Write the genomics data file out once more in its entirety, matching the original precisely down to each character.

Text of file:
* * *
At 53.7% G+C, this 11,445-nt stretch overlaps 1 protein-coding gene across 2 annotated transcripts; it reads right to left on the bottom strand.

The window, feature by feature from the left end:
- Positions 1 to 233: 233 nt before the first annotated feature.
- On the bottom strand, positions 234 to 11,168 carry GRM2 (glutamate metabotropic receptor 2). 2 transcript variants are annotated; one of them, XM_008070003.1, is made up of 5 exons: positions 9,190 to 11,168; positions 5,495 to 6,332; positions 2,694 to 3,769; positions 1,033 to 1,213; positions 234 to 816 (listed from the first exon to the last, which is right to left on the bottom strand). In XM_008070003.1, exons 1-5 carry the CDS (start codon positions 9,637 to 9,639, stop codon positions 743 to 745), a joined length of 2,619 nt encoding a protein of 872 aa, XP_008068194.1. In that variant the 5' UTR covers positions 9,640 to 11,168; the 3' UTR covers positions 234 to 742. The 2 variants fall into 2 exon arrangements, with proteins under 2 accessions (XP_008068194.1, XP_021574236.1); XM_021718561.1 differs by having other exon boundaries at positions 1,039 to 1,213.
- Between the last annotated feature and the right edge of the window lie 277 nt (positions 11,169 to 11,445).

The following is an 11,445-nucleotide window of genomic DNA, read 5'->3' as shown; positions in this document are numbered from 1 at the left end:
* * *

At 53.7% G+C, this 11,445-nt stretch overlaps 1 protein-coding gene across 2 annotated transcripts; it reads right to left on the bottom strand.

The window, feature by feature from the left end:
- Positions 1 to 233: 233 nt before the first annotated feature.
- On the bottom strand, positions 234 to 11,168 carry GRM2 (glutamate metabotropic receptor 2). 2 transcript variants are annotated; one of them, XM_008070003.1, is made up of 5 exons: positions 9,190 to 11,168; positions 5,495 to 6,332; positions 2,694 to 3,769; positions 1,033 to 1,213; positions 234 to 816 (listed from the first exon to the last, which is right to left on the bottom strand). In XM_008070003.1, exons 1-5 carry the CDS (start codon positions 9,637 to 9,639, stop codon positions 743 to 745), a joined length of 2,619 nt encoding a protein of 872 aa, XP_008068194.1. In that variant the 5' UTR covers positions 9,640 to 11,168; the 3' UTR covers positions 234 to 742. The 2 variants fall into 2 exon arrangements, with proteins under 2 accessions (XP_008068194.1, XP_021574236.1); XM_021718561.1 differs by having other exon boundaries at positions 1,039 to 1,213.
- Between the last annotated feature and the right edge of the window lie 277 nt (positions 11,169 to 11,445).

The following is an 11,445-nucleotide window of genomic DNA, read 5'->3' as shown; positions in this document are numbered from 1 at the left end: